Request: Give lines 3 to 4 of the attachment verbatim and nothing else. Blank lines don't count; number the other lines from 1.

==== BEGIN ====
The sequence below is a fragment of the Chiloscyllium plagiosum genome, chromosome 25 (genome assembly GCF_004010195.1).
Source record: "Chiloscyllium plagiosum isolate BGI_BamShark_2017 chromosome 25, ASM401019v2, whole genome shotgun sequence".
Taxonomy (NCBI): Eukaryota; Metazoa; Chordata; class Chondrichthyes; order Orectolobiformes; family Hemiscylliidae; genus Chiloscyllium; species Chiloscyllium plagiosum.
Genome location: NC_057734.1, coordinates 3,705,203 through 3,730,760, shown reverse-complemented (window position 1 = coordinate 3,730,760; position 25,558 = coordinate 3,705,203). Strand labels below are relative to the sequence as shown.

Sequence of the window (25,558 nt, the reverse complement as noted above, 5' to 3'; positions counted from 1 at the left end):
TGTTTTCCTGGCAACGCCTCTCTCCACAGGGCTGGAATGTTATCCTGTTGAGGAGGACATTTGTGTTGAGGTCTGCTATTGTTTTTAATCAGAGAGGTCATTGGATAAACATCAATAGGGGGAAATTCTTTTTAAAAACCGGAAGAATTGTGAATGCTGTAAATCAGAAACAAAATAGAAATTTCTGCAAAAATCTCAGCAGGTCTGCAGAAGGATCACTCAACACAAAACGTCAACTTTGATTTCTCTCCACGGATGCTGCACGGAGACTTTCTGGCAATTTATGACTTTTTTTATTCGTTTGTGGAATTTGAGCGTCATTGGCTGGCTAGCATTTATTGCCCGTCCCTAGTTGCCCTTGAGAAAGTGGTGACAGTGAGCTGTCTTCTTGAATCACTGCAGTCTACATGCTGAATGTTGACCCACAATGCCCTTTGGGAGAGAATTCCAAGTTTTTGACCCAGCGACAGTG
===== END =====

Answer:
Taxonomy (NCBI): Eukaryota; Metazoa; Chordata; class Chondrichthyes; order Orectolobiformes; family Hemiscylliidae; genus Chiloscyllium; species Chiloscyllium plagiosum.
Genome location: NC_057734.1, coordinates 3,705,203 through 3,730,760, shown reverse-complemented (window position 1 = coordinate 3,730,760; position 25,558 = coordinate 3,705,203). Strand labels below are relative to the sequence as shown.